Many firms may need to think more carefully about how they incorporate big data analytics into their operations and derive insight, as a large percentage of IT professionals have admitted to disappointment with the initial outcomes of their investment.
This is according to a new survey by Actian, which revealed that even though 61 per cent of respondents rated data as their company's most valuable asset, 77 per cent reported their current analytics deployments have failed to live up to expectations.
However, these early setbacks do not appear to be putting businesses off, and there remains widespread recognition of the potential of big data analytics if it can be leveraged effectively.
More than four-fifths of respondents (81 per cent), who included C-level executives, IT leaders and data scientists spanning more than 25 industries, said that using data analytics to drive business growth is their number one priority for the next 12 months. This was followed by gaining customer knowledge and insight, which was cited by 58 per cent.
Ashish Gupta, chief marketing officer and senior vice president of business development at Actian, said that the current environment is a very disruptive time for IT departments as organisations seek to use data to get ahead of competitors and create new revenue and customer pathways.
"Painful trial and error has revealed that traditional database technologies are failing to deliver on analytical workloads, so they have turned to Hadoop for help," he continued. However, Mr Gupta observed that while Hadoop is a very cost-effective way of storing massive amounts of data, many users say it is not yet mature enough to handle the enterprise-grade, high-performance analytics jobs businesses demand.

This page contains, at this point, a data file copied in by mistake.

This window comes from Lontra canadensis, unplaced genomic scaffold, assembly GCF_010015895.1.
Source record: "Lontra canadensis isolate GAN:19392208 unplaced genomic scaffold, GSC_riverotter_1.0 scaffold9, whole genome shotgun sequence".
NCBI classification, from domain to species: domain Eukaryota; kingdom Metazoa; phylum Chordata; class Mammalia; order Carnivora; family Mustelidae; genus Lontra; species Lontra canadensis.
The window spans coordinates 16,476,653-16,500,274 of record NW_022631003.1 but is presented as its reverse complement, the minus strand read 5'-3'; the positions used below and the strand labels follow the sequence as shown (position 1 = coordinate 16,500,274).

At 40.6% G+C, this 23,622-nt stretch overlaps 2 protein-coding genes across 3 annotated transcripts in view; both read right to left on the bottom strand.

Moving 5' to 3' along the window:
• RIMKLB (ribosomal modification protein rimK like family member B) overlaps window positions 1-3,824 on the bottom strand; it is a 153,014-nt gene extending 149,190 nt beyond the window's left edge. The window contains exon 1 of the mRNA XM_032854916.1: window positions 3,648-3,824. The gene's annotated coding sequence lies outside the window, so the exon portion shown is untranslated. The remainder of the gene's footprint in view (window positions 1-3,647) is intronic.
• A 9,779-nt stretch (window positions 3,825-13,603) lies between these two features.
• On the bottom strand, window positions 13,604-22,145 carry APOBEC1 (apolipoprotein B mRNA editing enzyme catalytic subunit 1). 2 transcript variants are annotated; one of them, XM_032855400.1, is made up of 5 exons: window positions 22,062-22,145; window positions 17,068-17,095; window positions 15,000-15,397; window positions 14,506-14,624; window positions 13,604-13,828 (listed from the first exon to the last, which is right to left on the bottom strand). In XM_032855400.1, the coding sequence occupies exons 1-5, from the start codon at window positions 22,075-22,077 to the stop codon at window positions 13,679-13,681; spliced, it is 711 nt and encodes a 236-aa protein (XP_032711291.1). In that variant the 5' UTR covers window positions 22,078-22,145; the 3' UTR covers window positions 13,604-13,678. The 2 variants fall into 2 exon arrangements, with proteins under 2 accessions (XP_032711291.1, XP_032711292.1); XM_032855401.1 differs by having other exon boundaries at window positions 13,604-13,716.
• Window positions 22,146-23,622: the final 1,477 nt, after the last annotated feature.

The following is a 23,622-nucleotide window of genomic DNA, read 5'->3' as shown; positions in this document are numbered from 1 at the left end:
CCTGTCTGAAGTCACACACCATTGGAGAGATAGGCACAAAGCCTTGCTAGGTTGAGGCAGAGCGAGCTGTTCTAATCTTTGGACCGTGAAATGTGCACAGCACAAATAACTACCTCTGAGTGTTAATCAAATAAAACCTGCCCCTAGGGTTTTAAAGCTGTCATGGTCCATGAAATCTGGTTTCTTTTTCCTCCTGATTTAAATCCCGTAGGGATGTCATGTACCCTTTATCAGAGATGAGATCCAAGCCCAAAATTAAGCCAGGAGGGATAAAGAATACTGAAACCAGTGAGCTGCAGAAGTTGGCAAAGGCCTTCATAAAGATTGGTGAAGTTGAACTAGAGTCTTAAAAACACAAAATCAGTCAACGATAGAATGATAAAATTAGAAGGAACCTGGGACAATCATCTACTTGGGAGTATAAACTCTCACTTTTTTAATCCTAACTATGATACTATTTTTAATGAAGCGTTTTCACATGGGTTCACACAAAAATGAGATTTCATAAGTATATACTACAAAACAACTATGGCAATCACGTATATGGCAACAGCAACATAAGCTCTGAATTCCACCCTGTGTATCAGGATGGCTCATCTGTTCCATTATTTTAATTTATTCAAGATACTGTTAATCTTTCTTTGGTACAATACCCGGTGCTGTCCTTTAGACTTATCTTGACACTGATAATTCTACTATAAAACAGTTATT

More than half of those surveyed (51 per cent) agreed that Hadoop has the potential to make their existing data analytics operations more effective, but only five per cent of IT professionals questioned are pushing for the technology.
One reason for this may be the significant skills gap, which continues to be a barrier to adoption. Although a third of respondents said that Hadoop can provide a cost-effective, scalable way of storing very large data sets, 20 per cent also said that making the most of the technology will require talent they do not possess, while the same percentage said tools are needed to make it more enterprise-grade, secure and fast.
"As with any technology advancement, Hadoop has areas for improvement," Mr Gupta continued. "Many organisations have invested time and resources into making it work for them because they know that their current way of managing analytical workloads won't cut it."
Because many IT professionals are concerned about the potential consequences of a failed big data deployment, they would prefer to stick to tried and tested tools. When asked what they would change about Hadoop, the top response was to make it easier to access data via SQL and traditional business intelligence solutions. This was named by 40 per cent of respondents.